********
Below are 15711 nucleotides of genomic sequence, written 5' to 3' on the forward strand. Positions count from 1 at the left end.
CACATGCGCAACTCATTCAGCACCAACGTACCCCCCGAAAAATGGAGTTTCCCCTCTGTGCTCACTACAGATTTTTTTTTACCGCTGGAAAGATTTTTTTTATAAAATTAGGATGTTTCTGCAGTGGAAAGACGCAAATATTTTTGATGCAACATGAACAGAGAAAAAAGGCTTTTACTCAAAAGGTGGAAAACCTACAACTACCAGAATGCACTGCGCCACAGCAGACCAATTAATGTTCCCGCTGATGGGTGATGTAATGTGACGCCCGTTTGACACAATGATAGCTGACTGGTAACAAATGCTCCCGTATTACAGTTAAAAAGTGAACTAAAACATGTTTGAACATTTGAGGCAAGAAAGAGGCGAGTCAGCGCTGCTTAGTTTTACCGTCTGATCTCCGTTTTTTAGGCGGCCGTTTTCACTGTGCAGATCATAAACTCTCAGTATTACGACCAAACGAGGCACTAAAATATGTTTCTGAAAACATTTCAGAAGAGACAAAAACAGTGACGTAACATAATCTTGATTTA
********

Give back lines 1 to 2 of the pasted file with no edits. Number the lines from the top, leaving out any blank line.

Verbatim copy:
Below are 15711 nucleotides of genomic sequence, written 5' to 3' on the forward strand. Positions count from 1 at the left end.
CACATGCGCAACTCATTCAGCACCAACGTACCCCCCGAAAAATGGAGTTTCCCCTCTGTGCTCACTACAGATTTTTTTTTACCGCTGGAAAGATTTTTTTTATAAAATTAGGATGTTTCTGCAGTGGAAAGACGCAAATATTTTTGATGCAACATGAACAGAGAAAAAAGGCTTTTACTCAAAAGGTGGAAAACCTACAACTACCAGAATGCACTGCGCCACAGCAGACCAATTAATGTTCCCGCTGATGGGTGATGTAATGTGACGCCCGTTTGACACAATGATAGCTGACTGGTAACAAATGCTCCCGTATTACAGTTAAAAAGTGAACTAAAACATGTTTGAACATTTGAGGCAAGAAAGAGGCGAGTCAGCGCTGCTTAGTTTTACCGTCTGATCTCCGTTTTTTAGGCGGCCGTTTTCACTGTGCAGATCATAAACTCTCAGTATTACGACCAAACGAGGCACTAAAATATGTTTCTGAAAACATTTCAGAAGAGACAAAAACAGTGACGTAACATAATCTTGATTTA